Dr John Dee's Magical Speculum or Scrying Glass was a wonder of Elizabethan London. Two museums in London hold black mirrors said to be connected with Dr Dee. The Science Museum has a "Claude glass believed to be John Dee's scrying mirror, Europe, undated" while the British Museum holds "Dr Dee's mirror 1300/1599", made of obsidian rock and of Aztec origin. I don't know if these institutions contest each other's claims in a rivalry like that between the Louvre and the National Gallery over who owns the first or best version of "The Virgin of the Rocks" but it seems clear that the British Museum's claim is more persuasive.

The Science Museum's Dee claude glass is an oval of black glass fitted in a wooden box covered in sharkskin and fastened with brass clasps of a conventional kind. The box is of the sort that was made for scientific instruments of all kinds and thus the Science Museum's Dee mirror has the look of something that could have been bought in a good instrument-maker's shop, that other people in London might have owned. An article resembling something that had been seen before in London was unlikely to attract the notoriety of Dr Dee's magic mirror and therefore I think this mirror was not Dr Dee's  and that claude glasses, however named, were unknown in London in Dee's time.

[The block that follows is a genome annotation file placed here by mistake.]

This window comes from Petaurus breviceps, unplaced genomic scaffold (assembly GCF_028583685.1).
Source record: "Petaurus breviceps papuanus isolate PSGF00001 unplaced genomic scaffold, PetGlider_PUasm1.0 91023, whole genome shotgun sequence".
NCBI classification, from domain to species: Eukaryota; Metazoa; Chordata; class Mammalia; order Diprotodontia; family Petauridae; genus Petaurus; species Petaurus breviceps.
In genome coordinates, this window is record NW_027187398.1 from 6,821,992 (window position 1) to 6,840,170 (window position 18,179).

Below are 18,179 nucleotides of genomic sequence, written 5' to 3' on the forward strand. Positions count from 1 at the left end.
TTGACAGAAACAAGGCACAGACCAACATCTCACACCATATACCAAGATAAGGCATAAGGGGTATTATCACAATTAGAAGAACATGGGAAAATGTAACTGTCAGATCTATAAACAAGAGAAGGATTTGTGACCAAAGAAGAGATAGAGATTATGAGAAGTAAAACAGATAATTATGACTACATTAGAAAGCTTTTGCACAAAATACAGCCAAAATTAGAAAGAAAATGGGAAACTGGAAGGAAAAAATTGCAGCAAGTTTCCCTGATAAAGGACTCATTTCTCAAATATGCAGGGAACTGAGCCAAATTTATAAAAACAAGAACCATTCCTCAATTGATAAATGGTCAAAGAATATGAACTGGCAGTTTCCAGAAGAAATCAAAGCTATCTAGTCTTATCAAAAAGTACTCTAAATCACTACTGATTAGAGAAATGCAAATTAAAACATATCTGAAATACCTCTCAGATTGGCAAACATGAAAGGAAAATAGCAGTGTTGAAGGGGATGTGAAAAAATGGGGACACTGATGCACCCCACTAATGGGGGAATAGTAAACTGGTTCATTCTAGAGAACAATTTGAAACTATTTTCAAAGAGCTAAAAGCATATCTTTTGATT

Throughout history, glass has been used to simulate objects made from various stones: carved rock crystal was imitated by colourless cut crystal glass; glass imitates mineral jewels in costume jewellery; opaque lithyalin glass and malachite glassware are other examples. Perhaps the portable black glass mirrors we now call claude glasses were first made in conscious imitation of Dr Dee's famous black stone mirror. Could another origin be that the entirely oxidised, blackened silvering on old mirrors was something some imaginative people found attractive and a fashion for black mirrors arose?